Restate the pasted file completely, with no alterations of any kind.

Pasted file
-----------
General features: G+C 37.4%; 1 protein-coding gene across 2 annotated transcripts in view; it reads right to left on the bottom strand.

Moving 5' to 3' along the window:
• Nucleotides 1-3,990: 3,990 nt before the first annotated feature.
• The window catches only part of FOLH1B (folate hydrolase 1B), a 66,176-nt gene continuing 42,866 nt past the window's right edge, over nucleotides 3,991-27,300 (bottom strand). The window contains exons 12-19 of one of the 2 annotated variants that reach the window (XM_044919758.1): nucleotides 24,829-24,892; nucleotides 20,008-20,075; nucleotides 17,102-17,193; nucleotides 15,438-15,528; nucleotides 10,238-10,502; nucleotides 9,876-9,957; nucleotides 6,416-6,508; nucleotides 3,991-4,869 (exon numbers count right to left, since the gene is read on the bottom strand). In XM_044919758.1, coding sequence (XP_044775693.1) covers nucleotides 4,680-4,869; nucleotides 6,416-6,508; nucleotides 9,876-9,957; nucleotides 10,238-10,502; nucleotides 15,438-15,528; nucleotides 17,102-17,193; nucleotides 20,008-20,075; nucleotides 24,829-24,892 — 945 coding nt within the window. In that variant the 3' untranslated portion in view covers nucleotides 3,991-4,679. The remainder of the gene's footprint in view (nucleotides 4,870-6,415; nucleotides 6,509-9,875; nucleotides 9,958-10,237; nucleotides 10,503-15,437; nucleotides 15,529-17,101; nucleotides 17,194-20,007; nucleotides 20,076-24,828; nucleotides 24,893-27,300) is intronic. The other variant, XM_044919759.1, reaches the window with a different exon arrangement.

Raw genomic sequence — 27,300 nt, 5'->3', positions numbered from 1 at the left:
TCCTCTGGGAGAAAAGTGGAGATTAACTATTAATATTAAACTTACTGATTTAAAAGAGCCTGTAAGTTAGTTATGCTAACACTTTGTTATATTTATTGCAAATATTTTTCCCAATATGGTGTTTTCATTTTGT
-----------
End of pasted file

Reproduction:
General features: G+C 37.4%; 1 protein-coding gene across 2 annotated transcripts in view; it reads right to left on the bottom strand.

Moving 5' to 3' along the window:
• Nucleotides 1-3,990: 3,990 nt before the first annotated feature.
• The window catches only part of FOLH1B (folate hydrolase 1B), a 66,176-nt gene continuing 42,866 nt past the window's right edge, over nucleotides 3,991-27,300 (bottom strand). The window contains exons 12-19 of one of the 2 annotated variants that reach the window (XM_044919758.1): nucleotides 24,829-24,892; nucleotides 20,008-20,075; nucleotides 17,102-17,193; nucleotides 15,438-15,528; nucleotides 10,238-10,502; nucleotides 9,876-9,957; nucleotides 6,416-6,508; nucleotides 3,991-4,869 (exon numbers count right to left, since the gene is read on the bottom strand). In XM_044919758.1, coding sequence (XP_044775693.1) covers nucleotides 4,680-4,869; nucleotides 6,416-6,508; nucleotides 9,876-9,957; nucleotides 10,238-10,502; nucleotides 15,438-15,528; nucleotides 17,102-17,193; nucleotides 20,008-20,075; nucleotides 24,829-24,892 — 945 coding nt within the window. In that variant the 3' untranslated portion in view covers nucleotides 3,991-4,679. The remainder of the gene's footprint in view (nucleotides 4,870-6,415; nucleotides 6,509-9,875; nucleotides 9,958-10,237; nucleotides 10,503-15,437; nucleotides 15,529-17,101; nucleotides 17,194-20,007; nucleotides 20,076-24,828; nucleotides 24,893-27,300) is intronic. The other variant, XM_044919759.1, reaches the window with a different exon arrangement.

Raw genomic sequence — 27,300 nt, 5'->3', positions numbered from 1 at the left:
TCCTCTGGGAGAAAAGTGGAGATTAACTATTAATATTAAACTTACTGATTTAAAAGAGCCTGTAAGTTAGTTATGCTAACACTTTGTTATATTTATTGCAAATATTTTTCCCAATATGGTGTTTTCATTTTGT